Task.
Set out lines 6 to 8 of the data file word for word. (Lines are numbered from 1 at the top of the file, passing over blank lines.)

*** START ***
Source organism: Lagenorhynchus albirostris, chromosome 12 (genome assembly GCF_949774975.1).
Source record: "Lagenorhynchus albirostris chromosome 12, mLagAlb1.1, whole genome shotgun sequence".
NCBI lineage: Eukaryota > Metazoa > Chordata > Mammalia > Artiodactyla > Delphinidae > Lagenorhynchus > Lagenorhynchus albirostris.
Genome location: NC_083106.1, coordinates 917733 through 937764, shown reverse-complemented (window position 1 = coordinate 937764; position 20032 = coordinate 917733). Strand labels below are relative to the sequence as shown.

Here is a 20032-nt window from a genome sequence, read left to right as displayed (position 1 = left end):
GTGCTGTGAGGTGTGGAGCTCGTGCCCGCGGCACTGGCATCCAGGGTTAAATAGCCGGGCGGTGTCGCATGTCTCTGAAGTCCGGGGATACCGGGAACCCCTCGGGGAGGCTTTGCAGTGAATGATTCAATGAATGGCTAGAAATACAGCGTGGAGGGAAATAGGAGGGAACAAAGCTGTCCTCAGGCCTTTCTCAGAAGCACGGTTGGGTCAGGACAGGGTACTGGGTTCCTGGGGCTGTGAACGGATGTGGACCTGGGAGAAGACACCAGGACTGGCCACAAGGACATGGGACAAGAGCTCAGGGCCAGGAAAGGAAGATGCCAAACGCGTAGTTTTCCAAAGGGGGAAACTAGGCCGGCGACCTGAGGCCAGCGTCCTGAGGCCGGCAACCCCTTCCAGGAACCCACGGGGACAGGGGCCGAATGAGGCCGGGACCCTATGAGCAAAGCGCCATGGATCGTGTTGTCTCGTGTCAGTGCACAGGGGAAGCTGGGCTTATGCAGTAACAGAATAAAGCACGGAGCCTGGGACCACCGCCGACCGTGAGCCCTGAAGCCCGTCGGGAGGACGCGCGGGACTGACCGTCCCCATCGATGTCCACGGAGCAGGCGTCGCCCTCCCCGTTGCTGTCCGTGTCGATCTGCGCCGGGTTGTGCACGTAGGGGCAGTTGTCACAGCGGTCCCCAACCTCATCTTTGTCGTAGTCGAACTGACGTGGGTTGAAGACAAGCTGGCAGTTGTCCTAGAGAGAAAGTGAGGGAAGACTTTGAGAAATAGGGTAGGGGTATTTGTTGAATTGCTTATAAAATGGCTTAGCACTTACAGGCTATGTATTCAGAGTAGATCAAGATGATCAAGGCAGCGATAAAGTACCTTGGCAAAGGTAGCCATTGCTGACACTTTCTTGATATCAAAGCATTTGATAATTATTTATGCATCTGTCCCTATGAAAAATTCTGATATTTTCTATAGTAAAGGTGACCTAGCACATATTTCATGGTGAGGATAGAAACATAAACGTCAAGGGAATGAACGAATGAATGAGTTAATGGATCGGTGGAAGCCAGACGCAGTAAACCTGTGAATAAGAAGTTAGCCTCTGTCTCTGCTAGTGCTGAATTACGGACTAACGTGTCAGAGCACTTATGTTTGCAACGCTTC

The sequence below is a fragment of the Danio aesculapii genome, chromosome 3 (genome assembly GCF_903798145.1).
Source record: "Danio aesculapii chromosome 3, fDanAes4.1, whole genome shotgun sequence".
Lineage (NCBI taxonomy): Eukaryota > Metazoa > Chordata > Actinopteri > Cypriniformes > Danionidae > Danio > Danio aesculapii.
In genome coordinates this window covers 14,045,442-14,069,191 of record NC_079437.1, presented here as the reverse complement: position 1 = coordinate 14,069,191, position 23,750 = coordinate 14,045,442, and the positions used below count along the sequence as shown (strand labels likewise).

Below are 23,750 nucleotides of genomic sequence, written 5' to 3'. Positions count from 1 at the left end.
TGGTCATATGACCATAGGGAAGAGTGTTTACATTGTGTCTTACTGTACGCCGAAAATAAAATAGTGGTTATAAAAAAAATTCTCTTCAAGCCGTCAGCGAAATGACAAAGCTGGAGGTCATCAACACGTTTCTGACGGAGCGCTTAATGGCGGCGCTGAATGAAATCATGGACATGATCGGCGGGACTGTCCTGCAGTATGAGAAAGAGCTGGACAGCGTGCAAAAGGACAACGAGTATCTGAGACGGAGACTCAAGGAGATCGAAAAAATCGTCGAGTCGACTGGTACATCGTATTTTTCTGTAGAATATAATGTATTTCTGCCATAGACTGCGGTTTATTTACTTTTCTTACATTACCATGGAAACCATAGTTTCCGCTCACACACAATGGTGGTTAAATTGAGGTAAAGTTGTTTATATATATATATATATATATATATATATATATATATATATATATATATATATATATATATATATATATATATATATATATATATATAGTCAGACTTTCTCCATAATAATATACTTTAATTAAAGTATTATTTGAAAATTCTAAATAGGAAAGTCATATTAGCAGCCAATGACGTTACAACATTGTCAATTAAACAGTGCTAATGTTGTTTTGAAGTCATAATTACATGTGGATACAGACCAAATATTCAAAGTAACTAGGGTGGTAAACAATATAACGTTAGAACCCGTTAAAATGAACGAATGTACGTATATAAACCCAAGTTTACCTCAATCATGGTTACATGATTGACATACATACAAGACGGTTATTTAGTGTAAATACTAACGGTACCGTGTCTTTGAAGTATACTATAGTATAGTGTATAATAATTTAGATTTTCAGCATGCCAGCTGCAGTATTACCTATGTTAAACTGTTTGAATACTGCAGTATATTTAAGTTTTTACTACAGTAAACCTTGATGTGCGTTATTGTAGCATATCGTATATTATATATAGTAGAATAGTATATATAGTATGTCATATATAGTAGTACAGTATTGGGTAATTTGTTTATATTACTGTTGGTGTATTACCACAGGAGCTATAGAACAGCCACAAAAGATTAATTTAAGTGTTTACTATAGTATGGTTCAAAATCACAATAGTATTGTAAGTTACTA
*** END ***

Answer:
GTGCTGTGAGGTGTGGAGCTCGTGCCCGCGGCACTGGCATCCAGGGTTAAATAGCCGGGCGGTGTCGCATGTCTCTGAAGTCCGGGGATACCGGGAACCCCTCGGGGAGGCTTTGCAGTGAATGATTCAATGAATGGCTAGAAATACAGCGTGGAGGGAAATAGGAGGGAACAAAGCTGTCCTCAGGCCTTTCTCAGAAGCACGGTTGGGTCAGGACAGGGTACTGGGTTCCTGGGGCTGTGAACGGATGTGGACCTGGGAGAAGACACCAGGACTGGCCACAAGGACATGGGACAAGAGCTCAGGGCCAGGAAAGGAAGATGCCAAACGCGTAGTTTTCCAAAGGGGGAAACTAGGCCGGCGACCTGAGGCCAGCGTCCTGAGGCCGGCAACCCCTTCCAGGAACCCACGGGGACAGGGGCCGAATGAGGCCGGGACCCTATGAGCAAAGCGCCATGGATCGTGTTGTCTCGTGTCAGTGCACAGGGGAAGCTGGGCTTATGCAGTAACAGAATAAAGCACGGAGCCTGGGACCACCGCCGACCGTGAGCCCTGAAGCCCGTCGGGAGGACGCGCGGGACTGACCGTCCCCATCGATGTCCACGGAGCAGGCGTCGCCCTCCCCGTTGCTGTCCGTGTCGATCTGCGCCGGGTTGTGCACGTAGGGGCAGTTGTCACAGCGGTCCCCAACCTCATCTTTGTCGTAGTCGAACTGACGTGGGTTGAAGACAAGCTGGCAGTTGTCCTAGAGAGAAAGTGAGGGAAGACTTTGAGAAATAGGGTAGGGGTATTTGTTGAATTGCTTATAAAATGGCTTAGCACTTACAGGCTATGTATTCAGAGTAGATCAAGATGATCAAGGCAGCGATAAAGTACCTTGGCAAAGGTAGCCATTGCTGACACTTTCTTGATATCAAAGCATTTGATAATTATTTATGCATCTGTCCCTATGAAAAATTCTGATATTTTCTATAGTAAAGGTGACCTAGCACATATTTCATGGTGAGGATAGAAACATAAACGTCAAGGGAATGAACGAATGAATGAGTTAATGGATCGGTGGAAGCCAGACGCAGTAAACCTGTGAATAAGAAGTTAGCCTCTGTCTCTGCTAGTGCTGAATTACGGACTAACGTGTCAGAGCACTTATGTTTGCAACGCTTC

The sequence below is a fragment of the Danio aesculapii genome, chromosome 3 (genome assembly GCF_903798145.1).
Source record: "Danio aesculapii chromosome 3, fDanAes4.1, whole genome shotgun sequence".